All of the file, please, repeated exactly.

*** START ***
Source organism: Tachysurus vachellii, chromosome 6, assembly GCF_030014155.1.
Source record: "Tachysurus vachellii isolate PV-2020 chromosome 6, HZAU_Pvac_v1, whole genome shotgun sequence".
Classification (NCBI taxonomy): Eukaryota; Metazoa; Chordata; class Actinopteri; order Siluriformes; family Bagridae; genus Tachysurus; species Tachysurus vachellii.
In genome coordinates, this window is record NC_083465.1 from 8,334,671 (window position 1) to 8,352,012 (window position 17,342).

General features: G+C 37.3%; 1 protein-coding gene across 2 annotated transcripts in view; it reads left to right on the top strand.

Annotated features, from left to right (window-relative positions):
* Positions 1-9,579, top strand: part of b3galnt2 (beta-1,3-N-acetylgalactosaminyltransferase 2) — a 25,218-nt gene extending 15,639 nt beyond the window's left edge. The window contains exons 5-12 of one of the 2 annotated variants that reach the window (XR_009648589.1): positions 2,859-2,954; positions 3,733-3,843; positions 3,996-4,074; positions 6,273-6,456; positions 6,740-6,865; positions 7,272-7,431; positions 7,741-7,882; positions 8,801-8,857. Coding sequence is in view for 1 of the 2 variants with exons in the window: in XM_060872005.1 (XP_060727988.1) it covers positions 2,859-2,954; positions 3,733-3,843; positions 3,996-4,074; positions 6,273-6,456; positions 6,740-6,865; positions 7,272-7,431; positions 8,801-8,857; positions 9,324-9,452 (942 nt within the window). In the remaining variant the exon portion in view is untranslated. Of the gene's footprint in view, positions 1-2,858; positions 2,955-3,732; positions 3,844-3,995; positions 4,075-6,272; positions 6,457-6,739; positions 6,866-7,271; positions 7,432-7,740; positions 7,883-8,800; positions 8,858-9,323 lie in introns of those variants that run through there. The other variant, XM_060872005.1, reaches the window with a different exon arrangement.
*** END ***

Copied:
Source organism: Tachysurus vachellii, chromosome 6, assembly GCF_030014155.1.
Source record: "Tachysurus vachellii isolate PV-2020 chromosome 6, HZAU_Pvac_v1, whole genome shotgun sequence".
Classification (NCBI taxonomy): Eukaryota; Metazoa; Chordata; class Actinopteri; order Siluriformes; family Bagridae; genus Tachysurus; species Tachysurus vachellii.
In genome coordinates, this window is record NC_083465.1 from 8,334,671 (window position 1) to 8,352,012 (window position 17,342).

General features: G+C 37.3%; 1 protein-coding gene across 2 annotated transcripts in view; it reads left to right on the top strand.

Annotated features, from left to right (window-relative positions):
* Positions 1-9,579, top strand: part of b3galnt2 (beta-1,3-N-acetylgalactosaminyltransferase 2) — a 25,218-nt gene extending 15,639 nt beyond the window's left edge. The window contains exons 5-12 of one of the 2 annotated variants that reach the window (XR_009648589.1): positions 2,859-2,954; positions 3,733-3,843; positions 3,996-4,074; positions 6,273-6,456; positions 6,740-6,865; positions 7,272-7,431; positions 7,741-7,882; positions 8,801-8,857. Coding sequence is in view for 1 of the 2 variants with exons in the window: in XM_060872005.1 (XP_060727988.1) it covers positions 2,859-2,954; positions 3,733-3,843; positions 3,996-4,074; positions 6,273-6,456; positions 6,740-6,865; positions 7,272-7,431; positions 8,801-8,857; positions 9,324-9,452 (942 nt within the window). In the remaining variant the exon portion in view is untranslated. Of the gene's footprint in view, positions 1-2,858; positions 2,955-3,732; positions 3,844-3,995; positions 4,075-6,272; positions 6,457-6,739; positions 6,866-7,271; positions 7,432-7,740; positions 7,883-8,800; positions 8,858-9,323 lie in introns of those variants that run through there. The other variant, XM_060872005.1, reaches the window with a different exon arrangement.